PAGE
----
Overall, TunnelBear supports torrenting on all of its servers and has great security features for safely sharing P2P traffic.

TunnelBear Gaming Support

TunnelBear Gaming Support

TunnelBear is a decent option for gaming. I played a couple of rounds of DOTA 2 to test it, and I was overall happy with my speeds.

TunnelBear maintained a stable ping on local servers, my speeds were fast, there wasn’t any significant lag, and an update of 1 GB took about 2–3 minutes to complete.

When I connected to more distant servers, I experienced a higher ping. That same update took 6–7 minutes to finish, and I had some lag in my games, but it was minor and didn’t get in the way of my game.

TunnelBear protects you from Distributed-Denial-of-Service (DDoS) attacks, which cut your connection to the internet. It offers anti-DDoS protection on all of its servers, which means that if someone tries to DDoS your connection to TunnelBear, they’ll fail.

But I think there are better VPNs for gaming, like ExpressVPN, which is the best gaming VPN on the current market — it maintains lower ping on both nearby and distant servers, has a dedicated router app so you can play on your gaming consoles while connected to the VPN, and comes with cloud gaming support.

TunnelBear Bypassing Censorship

TunnelBear uses the GhostBear tool to overcome censorship on the internet. It claims that it works in restrictive countries like China, Iran, Russia, Saudi Arabia, and Indonesia.

TunnelBear Bypassing Censorship

TunnelBear Plans & Pricing

TunnelBear offers 3 plans:

  • Free.
  • Unlimited (includes 3 subscription options).
  • Teams (for businesses).

The free plan comes with all of the features of the premium plan, but you only get 2 GB per month — in my tests, this was enough for about a few hours of basic browsing to test out TunnelBear’s product. If you’re looking for a good free plan, I recommend hide.me, which has the best free plan out there (you get 10 GB per month, access to 5+ servers, fast speeds, and torrenting support).

Starting at €3.13 / month, the Unlimited plan has several subscription options that include unlimited data and unlimited device connections.

The Teams plan comes with a dedicated account manager, unlimited data, unlimited connections, and centralized team billing and management.

TunnelBear accepts credit cards and Bitcoin (and of course, there’s also an option to pay with jars of honey!), but I was a little disappointed that TunnelBear doesn’t accept PayPal.

Also, TunnelBear is one of the few VPNs on the market that doesn’t include a money-back guarantee, but it will consider offering a refund on a case-by-case basis. Other top VPNs like ExpressVPN, Private Internet Access, and CyberGhost VPN all back every purchase with a money-back guarantee.

Overall, TunnelBear’s payment plans are competitive with many other top VPNs. TunnelBear accepts credit cards and Bitcoin, but I wish it took PayPal payments. There’s no money-back guarantee, but you can test out TunnelBear with the free plan.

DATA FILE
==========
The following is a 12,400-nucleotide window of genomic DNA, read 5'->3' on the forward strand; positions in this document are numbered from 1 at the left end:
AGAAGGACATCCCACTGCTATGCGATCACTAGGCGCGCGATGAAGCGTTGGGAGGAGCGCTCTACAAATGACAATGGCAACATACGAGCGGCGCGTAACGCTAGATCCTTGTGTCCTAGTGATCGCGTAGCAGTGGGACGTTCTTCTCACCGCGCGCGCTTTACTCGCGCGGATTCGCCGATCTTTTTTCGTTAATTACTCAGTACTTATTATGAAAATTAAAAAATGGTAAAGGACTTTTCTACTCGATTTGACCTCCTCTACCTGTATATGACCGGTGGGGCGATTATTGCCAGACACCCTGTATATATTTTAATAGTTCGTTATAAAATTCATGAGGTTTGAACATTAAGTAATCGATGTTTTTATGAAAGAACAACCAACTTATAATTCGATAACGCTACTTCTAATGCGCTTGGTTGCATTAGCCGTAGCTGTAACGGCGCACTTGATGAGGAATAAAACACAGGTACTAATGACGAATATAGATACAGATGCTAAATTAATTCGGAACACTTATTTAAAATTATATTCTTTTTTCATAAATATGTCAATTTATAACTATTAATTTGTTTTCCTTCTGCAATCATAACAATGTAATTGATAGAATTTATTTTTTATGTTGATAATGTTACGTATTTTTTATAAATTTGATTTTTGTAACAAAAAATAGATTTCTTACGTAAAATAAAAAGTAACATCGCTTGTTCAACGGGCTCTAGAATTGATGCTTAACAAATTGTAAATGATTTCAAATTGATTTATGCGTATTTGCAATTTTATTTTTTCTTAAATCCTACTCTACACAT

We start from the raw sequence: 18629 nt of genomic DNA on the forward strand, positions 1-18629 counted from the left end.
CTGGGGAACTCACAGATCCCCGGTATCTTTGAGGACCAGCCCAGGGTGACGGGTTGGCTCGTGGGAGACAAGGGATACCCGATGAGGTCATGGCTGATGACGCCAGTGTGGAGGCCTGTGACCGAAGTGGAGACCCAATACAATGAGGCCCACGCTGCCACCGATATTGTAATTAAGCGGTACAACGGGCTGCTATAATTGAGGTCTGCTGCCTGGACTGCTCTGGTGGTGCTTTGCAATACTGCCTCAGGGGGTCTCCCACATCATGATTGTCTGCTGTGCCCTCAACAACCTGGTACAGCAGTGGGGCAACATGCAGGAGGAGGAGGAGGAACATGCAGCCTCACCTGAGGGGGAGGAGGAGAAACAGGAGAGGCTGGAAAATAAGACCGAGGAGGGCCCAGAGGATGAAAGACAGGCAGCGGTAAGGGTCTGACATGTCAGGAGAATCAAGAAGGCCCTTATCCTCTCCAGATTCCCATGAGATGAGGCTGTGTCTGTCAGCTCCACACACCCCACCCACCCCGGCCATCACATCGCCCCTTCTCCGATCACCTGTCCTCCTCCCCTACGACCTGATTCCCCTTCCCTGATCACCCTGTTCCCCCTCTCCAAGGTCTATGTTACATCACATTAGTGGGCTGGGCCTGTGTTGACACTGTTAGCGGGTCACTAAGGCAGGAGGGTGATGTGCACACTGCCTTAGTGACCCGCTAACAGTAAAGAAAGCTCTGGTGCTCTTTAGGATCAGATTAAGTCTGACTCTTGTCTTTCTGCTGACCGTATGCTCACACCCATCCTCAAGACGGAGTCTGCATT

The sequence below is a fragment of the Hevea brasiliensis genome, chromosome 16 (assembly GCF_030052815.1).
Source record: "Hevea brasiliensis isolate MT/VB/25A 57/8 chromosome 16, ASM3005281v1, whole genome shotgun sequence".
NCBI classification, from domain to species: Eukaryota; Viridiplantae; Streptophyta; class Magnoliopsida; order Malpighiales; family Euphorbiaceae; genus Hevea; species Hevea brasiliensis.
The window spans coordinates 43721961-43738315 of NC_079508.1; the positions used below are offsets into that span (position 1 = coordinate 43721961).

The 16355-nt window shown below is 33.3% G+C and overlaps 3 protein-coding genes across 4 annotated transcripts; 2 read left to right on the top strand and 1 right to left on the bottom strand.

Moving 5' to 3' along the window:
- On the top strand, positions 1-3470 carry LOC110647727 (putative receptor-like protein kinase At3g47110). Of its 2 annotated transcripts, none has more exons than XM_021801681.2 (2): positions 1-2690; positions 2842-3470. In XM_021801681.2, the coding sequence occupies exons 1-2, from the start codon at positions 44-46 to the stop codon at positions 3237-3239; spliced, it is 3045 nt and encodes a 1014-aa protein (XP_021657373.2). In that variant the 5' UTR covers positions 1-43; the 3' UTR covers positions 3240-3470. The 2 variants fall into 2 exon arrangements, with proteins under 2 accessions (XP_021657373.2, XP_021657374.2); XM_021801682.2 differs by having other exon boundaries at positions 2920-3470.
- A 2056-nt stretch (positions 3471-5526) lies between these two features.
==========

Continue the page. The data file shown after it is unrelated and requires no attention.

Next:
TunnelBear Ease of Use: Mobile & Desktop Apps

TunnelBear includes apps for Android, iOS, Windows, and macOS, and it also has browser extensions for Chrome, Firefox, and Opera.

I had no issues installing TunnelBear’s apps. It only took me 1–2 minutes to do it on my Android and iOS smartphones, and 3–4 minutes on my Windows 10 PC and MacBook.

How to Install TunnelBear (In 3 Simple Steps):

  • Step 1: Sign up for TunnelBear. Pick your favorite plan and create an account.
  • Step 2: Download and install its apps. Follow the on-screen instructions. This shouldn’t take more than 1–2 minutes.
  • Step 3: Open the VPN app. Connect to a server with 1 click and start browsing securely.


TunnelBear Ease of Use: Mobile & Desktop Apps

TunnelBear’s Android app is my favorite TunnelBear app — it’s feature-rich, really well-designed, and easy to use (it took me about 1 minute to get used to).

I love how simple it is to use TunnelBear’s Android app. You can connect to a server with one tap by using the Fastest server option. To manually select a server, just tap on the small arrow at the bottom of the screen, which then displays all of TunnelBear’s server locations, or tap on a designated country that is indicated by a small jar of honey on the world map. The best part is that when you connect to a server, a bear digs a tunnel from your current location and pops up out of a jar of honey in the country that you connect to (the bear also lets out an adorable roar)!

I also really like that the Settings tab has a clear layout, which makes it very simple to navigate. Once you click on the cogwheel in the top right corner, TunnelBear lists all extra features you get with the Android app, including VigilantBear (kill switch), GhostBear (obfuscation), SplitBeat (split-tunneling), and the option to manually select your preferred protocol. You can also turn on notifications from TunnelBear and enable Bear Sounds (because why not?).

Unlike the desktop apps, TunnelBear’s Android app doesn’t have convenient connection options like automatically launching when your device starts or adding trusted networks that TunnelBear will automatically connect to.

Otherwise, it’s a lot of fun to use TunnelBear’s Android app. It includes a lot of features, it’s easy to navigate, allows for quick connections, and an animated bear roars each time when you secure your connection.


TunnelBear Ease of Use: Mobile & Desktop Apps

TunnelBear’s iOS app is the weakest out of all of the VPN’s platforms. The iOS app is missing GhostBear, but I like that it comes with VigilantBear as not a lot of VPNs offer a kill switch on their iOS apps.

I also like that TunnelBear’s iOS app includes the SplitBear (split-tunneling) feature, but you can only choose which websites and subdomains to exclude from your VPN connection — you can’t exclude apps. This is beyond TunnelBear’s control, however, as iOS doesn’t support app-based split-tunneling.